This publication would normally be an unlikely destination for persons looking for a re-posting of opinion emanating from the David Suzuki foundation, but we came across an interesting article from that very source regarding public transit. In an article for Toronto Urbanized, Gideon Forman, transportation policy analyst at the David Suzuki Foundation, and Shelagh Pizey-Allen, Executive Director of the transit advocacy group TTC Riders, made a case for more federal funding for public transit post-pandemic. What struck us was their absolute neutrality on the question of LRT vs Bus Rapid Transit. They wrote:
Especially important during the climate crisis is electrified transportation, including e-buses and LRT. The federal government has said it will soon dedicate transit cash to these zero-emission services. It has committed to helping with the purchase of 5,000 non-polluting transit and school buses. That’s good news for the environment and the economy.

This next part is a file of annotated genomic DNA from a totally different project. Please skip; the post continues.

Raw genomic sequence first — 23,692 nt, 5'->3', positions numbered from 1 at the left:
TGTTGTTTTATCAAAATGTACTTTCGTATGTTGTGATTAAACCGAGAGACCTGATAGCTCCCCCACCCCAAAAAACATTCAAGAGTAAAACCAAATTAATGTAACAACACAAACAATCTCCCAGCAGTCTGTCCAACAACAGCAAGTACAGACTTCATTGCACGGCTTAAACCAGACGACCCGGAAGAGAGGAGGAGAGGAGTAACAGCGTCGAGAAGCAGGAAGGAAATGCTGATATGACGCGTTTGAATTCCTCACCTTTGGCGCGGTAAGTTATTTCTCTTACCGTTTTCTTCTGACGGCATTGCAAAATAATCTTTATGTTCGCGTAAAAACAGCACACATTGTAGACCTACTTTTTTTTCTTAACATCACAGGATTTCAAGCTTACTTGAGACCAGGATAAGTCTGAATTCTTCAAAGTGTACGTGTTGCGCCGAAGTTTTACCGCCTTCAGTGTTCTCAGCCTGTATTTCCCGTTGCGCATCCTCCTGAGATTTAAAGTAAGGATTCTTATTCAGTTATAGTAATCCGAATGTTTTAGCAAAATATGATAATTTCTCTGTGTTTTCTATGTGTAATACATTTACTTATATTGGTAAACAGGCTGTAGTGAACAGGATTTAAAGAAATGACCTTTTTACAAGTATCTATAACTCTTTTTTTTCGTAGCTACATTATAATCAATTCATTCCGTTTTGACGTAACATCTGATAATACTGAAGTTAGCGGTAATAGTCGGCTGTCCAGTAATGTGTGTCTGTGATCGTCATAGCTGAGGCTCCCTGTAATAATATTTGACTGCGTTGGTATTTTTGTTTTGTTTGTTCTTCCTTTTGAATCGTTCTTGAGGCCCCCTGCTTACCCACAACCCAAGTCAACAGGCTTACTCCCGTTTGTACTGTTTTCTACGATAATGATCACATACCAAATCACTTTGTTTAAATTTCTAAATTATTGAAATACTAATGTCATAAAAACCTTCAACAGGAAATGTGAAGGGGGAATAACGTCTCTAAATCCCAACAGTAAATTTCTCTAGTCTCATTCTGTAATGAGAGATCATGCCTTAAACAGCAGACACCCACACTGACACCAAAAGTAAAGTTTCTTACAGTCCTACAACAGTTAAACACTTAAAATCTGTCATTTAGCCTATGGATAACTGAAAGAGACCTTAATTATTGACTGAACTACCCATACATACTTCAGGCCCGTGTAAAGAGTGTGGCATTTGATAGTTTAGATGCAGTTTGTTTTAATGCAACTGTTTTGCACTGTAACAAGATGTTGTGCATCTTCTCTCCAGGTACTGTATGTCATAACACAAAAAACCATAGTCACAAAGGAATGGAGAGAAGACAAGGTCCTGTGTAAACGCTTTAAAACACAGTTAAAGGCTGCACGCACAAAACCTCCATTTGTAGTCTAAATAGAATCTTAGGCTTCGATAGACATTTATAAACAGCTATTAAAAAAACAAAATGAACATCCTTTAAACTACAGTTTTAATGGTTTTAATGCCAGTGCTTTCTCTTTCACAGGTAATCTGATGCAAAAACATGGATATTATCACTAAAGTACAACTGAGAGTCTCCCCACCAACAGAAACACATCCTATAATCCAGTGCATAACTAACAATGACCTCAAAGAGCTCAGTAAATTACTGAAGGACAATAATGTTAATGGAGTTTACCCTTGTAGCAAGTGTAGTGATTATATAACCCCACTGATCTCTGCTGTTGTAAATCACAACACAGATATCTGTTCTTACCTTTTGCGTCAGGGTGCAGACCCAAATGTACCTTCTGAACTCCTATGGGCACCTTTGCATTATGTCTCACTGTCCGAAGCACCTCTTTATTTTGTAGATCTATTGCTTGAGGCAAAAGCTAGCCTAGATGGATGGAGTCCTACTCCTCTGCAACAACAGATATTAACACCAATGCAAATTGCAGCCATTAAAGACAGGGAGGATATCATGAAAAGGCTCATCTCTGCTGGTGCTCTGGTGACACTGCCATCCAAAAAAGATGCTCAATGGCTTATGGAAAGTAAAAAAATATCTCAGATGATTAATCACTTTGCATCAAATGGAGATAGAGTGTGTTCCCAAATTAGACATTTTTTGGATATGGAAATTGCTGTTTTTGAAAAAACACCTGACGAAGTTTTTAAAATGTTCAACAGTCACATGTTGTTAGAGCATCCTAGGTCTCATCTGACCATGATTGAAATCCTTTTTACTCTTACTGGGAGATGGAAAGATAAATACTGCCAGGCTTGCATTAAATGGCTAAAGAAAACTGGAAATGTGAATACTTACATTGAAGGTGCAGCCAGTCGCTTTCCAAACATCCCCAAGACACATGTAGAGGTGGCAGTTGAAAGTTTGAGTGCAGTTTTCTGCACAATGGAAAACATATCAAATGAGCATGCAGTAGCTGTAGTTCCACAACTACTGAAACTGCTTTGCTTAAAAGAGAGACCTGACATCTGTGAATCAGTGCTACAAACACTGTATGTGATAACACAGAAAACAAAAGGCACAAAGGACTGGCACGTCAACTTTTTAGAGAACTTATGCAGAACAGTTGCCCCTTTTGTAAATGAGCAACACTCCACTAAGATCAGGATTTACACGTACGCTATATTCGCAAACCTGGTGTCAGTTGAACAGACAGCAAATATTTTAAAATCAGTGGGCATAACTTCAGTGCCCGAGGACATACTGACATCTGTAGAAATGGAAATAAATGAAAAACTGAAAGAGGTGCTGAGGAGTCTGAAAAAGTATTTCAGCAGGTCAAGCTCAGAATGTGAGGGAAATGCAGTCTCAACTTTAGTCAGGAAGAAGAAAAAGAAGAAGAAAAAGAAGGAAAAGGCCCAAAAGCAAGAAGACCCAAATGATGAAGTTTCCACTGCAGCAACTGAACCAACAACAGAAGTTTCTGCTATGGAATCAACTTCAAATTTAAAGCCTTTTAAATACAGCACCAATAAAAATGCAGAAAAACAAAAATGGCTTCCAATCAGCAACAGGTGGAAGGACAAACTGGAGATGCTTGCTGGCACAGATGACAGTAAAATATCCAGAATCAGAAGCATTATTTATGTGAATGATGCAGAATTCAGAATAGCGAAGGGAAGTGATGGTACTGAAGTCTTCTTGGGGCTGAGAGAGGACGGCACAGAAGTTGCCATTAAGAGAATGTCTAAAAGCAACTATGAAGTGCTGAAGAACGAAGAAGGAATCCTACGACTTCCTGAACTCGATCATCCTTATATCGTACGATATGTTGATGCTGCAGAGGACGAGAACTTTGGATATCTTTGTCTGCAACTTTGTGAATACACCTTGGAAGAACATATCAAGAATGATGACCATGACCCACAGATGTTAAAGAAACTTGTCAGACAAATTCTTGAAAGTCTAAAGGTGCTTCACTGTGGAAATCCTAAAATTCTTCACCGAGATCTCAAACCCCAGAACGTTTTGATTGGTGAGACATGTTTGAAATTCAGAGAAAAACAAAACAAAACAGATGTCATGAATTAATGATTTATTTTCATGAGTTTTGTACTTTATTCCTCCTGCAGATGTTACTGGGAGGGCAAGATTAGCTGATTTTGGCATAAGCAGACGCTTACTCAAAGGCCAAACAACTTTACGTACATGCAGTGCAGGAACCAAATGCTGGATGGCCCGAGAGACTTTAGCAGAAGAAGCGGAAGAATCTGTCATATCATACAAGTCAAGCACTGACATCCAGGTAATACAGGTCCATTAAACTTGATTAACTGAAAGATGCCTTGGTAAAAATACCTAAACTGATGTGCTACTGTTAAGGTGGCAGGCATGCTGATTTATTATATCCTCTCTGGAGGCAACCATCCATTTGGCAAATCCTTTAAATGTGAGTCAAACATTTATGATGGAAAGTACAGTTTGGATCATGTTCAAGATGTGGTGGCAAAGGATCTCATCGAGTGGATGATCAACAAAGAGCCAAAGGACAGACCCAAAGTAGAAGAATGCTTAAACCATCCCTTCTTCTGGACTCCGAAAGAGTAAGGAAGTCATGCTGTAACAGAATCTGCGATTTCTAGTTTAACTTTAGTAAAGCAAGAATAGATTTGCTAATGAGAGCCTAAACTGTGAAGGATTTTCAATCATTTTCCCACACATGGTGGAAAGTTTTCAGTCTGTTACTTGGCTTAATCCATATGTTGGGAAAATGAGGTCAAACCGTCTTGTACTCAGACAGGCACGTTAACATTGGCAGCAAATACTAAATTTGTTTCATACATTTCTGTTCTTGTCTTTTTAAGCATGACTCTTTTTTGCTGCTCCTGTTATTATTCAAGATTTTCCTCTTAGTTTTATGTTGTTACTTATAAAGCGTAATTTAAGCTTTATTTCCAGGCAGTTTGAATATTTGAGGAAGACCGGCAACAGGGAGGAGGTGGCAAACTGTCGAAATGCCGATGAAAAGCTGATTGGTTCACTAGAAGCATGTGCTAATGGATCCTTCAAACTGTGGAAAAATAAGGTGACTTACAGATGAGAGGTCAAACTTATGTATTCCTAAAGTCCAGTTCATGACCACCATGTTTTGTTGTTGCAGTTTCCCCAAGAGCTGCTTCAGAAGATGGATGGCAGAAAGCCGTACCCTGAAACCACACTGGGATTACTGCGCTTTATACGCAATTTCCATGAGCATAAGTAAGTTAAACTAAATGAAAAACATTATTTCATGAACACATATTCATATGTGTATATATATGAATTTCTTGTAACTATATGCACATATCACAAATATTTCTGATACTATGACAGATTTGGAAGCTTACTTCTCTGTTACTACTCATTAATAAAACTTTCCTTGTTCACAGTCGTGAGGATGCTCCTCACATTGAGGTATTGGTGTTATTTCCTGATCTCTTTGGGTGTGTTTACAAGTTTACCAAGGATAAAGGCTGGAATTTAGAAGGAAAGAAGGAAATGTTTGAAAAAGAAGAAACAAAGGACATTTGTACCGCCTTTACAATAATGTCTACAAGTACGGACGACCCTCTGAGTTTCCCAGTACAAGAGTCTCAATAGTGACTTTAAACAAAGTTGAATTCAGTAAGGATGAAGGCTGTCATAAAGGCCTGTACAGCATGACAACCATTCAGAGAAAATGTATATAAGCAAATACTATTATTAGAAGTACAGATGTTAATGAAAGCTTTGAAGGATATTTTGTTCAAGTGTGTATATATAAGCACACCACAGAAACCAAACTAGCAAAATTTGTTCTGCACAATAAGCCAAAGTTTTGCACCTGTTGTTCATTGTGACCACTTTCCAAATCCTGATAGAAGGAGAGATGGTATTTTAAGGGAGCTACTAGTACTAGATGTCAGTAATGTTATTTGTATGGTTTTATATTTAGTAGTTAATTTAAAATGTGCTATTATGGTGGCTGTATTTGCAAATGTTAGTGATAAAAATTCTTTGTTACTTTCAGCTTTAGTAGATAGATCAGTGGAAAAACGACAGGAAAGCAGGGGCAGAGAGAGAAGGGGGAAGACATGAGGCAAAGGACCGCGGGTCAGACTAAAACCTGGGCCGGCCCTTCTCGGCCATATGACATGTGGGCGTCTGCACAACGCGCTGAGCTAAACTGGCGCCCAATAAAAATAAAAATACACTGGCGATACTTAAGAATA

Canada already has several e-bus manufacturers and, with a federal commitment to order thousands of new vehicles, we could see these firms grow and additional ones spring up. Clean Energy Canada, a think tank at Simon Fraser University, estimates that in 2018 the global e-bus sector was worth C$46 billion. This is a large and growing industry; our country should be one of its leaders.
Electric buses don’t create smog, but they do create jobs. If the government acts quickly, zero-emission transit could play a key role in our country’s economic recovery, making it truly “green.”
Locally, LRT supporters’ continue to circulate the absolutely false claim that Bus Rapid Transit was “studied to death.” The fact is that BRT was not studied at all. It was rejected out of hand in a contrived public consultation process that was dominated by LRT zealots. If anybody can point us to a study of Bus Rapid Transit for Hamilton we would like to see it. The Provincial auditor general has reported that no such study exists. We believe her. Thankfully Transportation Minister Mulroney has finally ordered that detailed study.
Here is the full article that appeared in Toronto Urbanized.